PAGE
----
Floaters are dots or lines that you may sometimes see moving or floating in your field of vision. Most cases, floaters are usually degenerated clumps of vitreous gel which is the clear gel-like substance that fills the inside of the eye. Occasionally, floaters may be tiny clumps of cells inside the vitreous gel due to bleeding or inflammation within the eye. While you may get the feeling that these spots or lines are in front of your eye, in reality they are actually floating inside it. These clumps cast shadows on the retina – the layer of cells lining the back of the eye that senses light and allows you to see – giving you the impression of floating particles in your vision.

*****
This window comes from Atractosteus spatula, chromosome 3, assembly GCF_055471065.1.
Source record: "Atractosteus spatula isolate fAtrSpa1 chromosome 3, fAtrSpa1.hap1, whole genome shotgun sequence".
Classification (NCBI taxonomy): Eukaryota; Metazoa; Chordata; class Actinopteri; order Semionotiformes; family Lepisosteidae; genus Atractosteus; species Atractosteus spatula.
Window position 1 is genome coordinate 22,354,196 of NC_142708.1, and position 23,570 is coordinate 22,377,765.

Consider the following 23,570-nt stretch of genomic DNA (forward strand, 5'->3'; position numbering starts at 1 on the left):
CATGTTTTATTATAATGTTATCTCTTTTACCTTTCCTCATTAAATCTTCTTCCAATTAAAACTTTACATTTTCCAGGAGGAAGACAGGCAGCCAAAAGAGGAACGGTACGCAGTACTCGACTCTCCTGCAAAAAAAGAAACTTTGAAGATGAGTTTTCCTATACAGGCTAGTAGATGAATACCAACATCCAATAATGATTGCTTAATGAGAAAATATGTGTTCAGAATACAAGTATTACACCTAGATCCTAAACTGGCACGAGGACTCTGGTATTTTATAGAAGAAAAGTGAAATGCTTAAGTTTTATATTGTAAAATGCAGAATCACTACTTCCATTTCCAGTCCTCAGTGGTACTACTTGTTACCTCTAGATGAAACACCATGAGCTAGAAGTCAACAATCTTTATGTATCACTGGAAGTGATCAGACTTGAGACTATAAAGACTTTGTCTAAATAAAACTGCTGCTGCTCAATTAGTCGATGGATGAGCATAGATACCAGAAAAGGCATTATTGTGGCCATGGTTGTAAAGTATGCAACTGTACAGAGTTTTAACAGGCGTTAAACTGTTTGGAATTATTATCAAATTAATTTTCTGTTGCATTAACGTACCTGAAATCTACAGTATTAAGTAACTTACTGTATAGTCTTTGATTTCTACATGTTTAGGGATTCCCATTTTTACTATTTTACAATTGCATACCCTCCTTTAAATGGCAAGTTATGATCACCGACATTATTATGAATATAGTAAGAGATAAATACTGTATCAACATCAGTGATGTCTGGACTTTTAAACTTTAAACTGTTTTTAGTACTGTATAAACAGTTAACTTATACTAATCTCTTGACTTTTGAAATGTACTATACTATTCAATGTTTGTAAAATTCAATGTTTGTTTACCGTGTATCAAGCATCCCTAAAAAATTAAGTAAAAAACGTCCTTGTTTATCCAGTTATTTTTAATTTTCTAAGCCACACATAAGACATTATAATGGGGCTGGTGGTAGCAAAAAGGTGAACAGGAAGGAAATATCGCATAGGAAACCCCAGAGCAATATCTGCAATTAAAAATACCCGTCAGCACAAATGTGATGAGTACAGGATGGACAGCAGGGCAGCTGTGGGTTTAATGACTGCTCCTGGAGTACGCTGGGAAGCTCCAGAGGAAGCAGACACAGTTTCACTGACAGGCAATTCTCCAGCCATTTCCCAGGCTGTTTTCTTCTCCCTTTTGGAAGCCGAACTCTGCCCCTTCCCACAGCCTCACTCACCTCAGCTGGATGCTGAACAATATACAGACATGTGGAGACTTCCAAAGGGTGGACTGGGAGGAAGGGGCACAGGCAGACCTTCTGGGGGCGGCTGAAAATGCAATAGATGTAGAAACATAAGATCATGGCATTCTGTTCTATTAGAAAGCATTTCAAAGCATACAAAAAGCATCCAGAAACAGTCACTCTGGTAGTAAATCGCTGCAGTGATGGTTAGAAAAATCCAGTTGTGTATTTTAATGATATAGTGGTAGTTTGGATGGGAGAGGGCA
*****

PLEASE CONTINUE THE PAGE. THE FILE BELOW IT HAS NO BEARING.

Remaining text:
Flashes are the sensation of flashing lights or lightning streaks in your field of vision that occur when the vitreous gel inside your eye pulls on the retina, which is a light-sensitive tissue. This may often happen when you turn or move your eyes. They can be a small flash in just one spot, or it can be several flashes across a wider area of vision.
Vision with floaters
Vision with flashes
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